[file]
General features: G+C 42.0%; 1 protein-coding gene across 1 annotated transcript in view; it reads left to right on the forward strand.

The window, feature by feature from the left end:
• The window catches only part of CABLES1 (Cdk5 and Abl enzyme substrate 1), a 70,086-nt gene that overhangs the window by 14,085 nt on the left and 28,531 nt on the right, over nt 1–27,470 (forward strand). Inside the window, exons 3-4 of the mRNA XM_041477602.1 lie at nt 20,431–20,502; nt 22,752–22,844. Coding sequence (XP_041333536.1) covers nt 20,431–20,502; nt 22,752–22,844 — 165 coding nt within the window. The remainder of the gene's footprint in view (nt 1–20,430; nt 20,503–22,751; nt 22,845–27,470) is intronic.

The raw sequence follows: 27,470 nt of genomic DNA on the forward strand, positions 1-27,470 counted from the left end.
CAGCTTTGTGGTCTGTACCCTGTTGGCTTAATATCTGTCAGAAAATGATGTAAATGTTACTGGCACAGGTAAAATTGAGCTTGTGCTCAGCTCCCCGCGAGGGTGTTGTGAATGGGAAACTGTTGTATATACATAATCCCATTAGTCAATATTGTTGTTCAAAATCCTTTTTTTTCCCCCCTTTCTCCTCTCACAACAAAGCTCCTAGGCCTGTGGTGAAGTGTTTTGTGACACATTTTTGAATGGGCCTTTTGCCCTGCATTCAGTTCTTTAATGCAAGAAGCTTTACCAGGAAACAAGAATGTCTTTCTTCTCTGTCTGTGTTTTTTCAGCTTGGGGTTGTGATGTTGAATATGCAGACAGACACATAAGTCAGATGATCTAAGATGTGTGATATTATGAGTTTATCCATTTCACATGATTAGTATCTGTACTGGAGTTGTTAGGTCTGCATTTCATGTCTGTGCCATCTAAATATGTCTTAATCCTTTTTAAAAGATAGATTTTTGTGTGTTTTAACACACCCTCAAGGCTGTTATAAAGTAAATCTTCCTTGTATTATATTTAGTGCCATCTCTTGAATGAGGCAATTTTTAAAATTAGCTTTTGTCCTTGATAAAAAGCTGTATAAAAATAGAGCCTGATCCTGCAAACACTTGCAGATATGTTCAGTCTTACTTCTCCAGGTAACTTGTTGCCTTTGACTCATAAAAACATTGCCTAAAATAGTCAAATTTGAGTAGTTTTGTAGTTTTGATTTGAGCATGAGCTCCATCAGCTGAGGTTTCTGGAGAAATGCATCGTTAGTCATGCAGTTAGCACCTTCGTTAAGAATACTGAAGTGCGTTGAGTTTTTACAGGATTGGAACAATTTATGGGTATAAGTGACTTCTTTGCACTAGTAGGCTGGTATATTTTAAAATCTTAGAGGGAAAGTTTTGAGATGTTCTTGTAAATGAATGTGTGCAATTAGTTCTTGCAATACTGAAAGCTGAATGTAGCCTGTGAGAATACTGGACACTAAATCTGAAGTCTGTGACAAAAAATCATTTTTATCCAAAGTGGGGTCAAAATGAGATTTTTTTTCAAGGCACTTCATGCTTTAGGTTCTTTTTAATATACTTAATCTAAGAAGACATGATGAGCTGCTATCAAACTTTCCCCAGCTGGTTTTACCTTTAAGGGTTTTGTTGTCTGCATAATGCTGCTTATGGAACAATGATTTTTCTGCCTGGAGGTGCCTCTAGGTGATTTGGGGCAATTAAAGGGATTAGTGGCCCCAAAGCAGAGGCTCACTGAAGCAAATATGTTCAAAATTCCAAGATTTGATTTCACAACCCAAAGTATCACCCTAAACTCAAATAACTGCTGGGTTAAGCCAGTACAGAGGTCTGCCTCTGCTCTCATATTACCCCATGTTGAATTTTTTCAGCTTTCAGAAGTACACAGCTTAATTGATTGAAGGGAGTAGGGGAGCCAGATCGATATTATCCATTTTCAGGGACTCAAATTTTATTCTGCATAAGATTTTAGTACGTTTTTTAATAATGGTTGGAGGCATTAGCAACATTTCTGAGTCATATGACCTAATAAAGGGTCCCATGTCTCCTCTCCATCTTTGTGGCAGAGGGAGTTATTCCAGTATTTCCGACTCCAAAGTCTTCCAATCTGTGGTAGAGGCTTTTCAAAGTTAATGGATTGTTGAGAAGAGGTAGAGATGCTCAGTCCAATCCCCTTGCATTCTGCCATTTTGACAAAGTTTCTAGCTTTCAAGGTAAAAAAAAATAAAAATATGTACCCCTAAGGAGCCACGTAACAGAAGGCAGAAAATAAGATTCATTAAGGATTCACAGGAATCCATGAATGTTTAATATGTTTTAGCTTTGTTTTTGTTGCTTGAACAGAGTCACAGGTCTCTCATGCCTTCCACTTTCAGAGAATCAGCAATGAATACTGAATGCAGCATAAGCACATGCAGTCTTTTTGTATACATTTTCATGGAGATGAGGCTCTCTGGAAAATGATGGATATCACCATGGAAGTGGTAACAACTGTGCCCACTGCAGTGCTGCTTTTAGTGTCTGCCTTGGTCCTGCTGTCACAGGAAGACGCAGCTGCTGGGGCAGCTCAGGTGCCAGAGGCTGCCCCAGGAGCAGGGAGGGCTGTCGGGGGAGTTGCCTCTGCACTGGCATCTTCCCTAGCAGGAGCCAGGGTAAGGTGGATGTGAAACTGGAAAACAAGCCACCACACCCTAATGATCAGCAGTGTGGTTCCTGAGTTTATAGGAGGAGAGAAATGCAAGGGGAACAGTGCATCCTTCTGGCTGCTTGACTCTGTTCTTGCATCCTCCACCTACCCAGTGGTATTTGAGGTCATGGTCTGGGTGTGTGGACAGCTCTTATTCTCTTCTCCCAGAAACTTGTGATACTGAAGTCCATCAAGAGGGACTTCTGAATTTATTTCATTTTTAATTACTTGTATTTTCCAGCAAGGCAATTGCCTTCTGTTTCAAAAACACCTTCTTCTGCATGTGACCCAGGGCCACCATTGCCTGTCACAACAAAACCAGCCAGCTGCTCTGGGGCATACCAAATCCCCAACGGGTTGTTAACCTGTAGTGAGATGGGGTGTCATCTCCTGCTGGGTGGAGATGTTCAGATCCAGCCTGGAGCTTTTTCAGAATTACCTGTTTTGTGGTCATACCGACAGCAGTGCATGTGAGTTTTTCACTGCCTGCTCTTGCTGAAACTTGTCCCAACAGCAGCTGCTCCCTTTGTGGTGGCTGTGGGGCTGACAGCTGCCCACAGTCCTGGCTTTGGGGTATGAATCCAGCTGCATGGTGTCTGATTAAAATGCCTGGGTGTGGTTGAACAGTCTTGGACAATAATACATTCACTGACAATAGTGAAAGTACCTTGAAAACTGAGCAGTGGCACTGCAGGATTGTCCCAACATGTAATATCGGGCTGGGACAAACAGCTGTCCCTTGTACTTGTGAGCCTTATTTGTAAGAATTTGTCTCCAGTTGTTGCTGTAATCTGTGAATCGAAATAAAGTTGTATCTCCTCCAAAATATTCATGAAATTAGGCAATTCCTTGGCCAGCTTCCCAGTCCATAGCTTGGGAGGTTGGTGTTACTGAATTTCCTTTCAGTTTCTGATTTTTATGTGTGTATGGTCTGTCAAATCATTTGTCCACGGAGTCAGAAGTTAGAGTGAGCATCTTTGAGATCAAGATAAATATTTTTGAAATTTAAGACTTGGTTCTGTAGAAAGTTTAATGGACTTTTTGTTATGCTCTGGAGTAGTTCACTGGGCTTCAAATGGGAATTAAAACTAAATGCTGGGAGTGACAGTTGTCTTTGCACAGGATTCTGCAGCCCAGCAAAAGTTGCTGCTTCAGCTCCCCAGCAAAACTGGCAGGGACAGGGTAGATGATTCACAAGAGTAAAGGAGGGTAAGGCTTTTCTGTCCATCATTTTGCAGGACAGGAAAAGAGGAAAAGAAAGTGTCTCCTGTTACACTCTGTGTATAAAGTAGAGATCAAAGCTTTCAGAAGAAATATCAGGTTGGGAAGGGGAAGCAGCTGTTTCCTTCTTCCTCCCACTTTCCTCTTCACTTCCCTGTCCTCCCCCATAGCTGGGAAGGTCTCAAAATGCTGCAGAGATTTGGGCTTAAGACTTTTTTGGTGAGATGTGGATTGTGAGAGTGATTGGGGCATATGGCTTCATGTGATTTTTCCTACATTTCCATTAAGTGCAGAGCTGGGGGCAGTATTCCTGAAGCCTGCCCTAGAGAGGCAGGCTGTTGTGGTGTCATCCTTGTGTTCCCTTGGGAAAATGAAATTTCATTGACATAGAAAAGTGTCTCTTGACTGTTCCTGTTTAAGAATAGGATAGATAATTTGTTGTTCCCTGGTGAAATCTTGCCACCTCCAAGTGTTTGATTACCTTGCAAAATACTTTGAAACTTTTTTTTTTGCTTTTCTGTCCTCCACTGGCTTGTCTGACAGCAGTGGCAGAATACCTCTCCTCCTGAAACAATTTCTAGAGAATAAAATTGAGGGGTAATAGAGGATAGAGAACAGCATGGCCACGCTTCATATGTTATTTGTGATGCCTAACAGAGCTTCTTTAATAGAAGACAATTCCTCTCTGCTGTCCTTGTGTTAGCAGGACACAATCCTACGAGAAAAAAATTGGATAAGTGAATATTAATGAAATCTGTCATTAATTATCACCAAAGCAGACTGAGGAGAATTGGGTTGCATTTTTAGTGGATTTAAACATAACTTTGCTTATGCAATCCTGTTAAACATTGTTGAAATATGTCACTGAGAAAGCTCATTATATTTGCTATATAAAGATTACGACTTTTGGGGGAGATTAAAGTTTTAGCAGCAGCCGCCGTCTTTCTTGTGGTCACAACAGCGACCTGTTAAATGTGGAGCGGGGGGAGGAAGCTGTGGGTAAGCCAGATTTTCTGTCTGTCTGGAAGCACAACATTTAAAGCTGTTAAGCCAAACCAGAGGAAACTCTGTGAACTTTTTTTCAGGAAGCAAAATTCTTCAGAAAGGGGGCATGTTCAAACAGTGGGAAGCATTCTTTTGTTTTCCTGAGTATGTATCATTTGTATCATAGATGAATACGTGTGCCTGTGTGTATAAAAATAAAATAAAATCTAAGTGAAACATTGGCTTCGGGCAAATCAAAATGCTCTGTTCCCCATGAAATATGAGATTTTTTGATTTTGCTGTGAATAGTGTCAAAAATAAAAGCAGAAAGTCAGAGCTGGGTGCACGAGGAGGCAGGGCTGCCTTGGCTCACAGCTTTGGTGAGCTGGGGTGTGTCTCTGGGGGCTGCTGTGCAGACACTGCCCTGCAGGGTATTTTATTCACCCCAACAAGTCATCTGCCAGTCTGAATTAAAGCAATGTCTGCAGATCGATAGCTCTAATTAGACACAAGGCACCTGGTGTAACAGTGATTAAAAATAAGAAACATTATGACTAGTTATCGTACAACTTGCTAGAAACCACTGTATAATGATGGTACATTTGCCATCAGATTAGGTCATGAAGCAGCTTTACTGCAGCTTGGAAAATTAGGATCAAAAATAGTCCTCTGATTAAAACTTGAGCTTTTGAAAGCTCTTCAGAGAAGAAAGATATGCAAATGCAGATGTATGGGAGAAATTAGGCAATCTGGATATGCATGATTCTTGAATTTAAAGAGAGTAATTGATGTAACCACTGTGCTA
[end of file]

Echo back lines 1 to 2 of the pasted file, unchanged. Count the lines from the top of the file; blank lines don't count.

General features: G+C 42.0%; 1 protein-coding gene across 1 annotated transcript in view; it reads left to right on the forward strand.

The window, feature by feature from the left end: